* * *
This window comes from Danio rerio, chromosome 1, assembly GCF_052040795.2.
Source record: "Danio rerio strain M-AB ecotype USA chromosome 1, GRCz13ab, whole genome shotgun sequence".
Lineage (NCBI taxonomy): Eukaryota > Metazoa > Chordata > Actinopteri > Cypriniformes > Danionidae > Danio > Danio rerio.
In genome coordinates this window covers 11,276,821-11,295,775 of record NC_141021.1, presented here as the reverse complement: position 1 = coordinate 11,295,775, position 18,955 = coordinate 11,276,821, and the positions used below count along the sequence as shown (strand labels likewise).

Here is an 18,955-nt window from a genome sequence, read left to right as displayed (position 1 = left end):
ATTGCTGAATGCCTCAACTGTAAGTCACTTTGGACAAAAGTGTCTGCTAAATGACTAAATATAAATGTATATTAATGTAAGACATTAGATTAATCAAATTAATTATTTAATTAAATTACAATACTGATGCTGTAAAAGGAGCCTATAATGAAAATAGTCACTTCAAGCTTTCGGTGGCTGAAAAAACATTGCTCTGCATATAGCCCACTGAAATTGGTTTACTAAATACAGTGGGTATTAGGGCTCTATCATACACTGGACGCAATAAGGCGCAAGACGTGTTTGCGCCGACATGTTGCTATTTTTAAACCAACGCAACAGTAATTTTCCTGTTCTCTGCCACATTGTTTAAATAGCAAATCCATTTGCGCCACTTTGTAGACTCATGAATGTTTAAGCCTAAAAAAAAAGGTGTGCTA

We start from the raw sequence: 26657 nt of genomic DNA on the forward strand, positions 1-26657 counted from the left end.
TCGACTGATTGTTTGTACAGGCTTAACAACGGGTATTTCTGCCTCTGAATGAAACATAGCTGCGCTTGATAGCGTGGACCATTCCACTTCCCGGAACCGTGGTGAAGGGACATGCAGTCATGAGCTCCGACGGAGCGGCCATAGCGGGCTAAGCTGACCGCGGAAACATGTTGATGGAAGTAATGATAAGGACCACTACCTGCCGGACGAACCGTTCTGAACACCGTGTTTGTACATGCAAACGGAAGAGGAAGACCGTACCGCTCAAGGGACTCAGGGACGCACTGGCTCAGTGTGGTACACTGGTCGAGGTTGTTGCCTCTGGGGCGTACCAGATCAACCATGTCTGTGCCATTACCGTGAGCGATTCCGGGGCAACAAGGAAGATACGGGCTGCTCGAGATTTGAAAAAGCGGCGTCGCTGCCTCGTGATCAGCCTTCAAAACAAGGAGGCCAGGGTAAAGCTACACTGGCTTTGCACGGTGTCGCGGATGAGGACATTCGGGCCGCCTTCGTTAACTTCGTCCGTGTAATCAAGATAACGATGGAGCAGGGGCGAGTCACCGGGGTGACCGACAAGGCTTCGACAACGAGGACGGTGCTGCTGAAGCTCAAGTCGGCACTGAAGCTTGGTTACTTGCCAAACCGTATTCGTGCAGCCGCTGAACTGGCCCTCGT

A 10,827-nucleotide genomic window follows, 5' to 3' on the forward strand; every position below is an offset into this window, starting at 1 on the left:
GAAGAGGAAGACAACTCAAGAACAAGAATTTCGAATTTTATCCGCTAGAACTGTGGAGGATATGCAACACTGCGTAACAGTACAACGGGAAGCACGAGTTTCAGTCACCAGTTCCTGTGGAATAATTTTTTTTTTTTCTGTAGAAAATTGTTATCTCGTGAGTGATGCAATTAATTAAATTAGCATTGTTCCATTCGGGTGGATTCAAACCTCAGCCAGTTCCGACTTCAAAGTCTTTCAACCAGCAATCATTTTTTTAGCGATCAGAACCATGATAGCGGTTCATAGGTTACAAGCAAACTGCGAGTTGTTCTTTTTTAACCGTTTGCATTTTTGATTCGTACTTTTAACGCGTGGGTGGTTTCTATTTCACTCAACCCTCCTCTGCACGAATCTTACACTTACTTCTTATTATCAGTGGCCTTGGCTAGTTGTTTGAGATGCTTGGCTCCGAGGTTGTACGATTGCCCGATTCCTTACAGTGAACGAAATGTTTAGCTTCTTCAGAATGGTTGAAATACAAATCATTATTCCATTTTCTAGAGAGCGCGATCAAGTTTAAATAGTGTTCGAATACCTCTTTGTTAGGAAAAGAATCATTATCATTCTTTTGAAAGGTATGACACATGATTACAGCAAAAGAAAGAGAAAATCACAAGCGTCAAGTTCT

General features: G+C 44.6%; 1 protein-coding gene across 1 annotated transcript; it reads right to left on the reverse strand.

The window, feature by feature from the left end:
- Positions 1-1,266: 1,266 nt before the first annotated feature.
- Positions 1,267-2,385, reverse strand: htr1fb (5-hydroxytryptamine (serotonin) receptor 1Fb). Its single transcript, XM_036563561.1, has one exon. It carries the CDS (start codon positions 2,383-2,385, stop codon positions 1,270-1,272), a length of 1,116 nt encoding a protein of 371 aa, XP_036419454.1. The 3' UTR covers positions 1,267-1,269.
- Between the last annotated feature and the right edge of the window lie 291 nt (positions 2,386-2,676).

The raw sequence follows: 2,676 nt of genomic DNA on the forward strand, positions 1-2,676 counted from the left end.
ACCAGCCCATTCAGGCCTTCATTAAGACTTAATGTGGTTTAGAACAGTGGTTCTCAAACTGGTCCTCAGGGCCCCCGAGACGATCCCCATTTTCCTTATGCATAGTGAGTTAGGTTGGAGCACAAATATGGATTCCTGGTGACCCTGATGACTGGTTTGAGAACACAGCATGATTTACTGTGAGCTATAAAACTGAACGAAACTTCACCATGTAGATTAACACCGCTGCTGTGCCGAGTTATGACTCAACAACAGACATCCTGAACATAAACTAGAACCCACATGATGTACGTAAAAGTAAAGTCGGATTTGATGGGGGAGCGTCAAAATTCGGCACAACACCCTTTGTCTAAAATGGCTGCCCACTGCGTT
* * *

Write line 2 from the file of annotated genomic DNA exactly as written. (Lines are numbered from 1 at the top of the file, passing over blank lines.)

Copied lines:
Source record: "Danio rerio strain M-AB ecotype USA chromosome 1, GRCz13ab, whole genome shotgun sequence".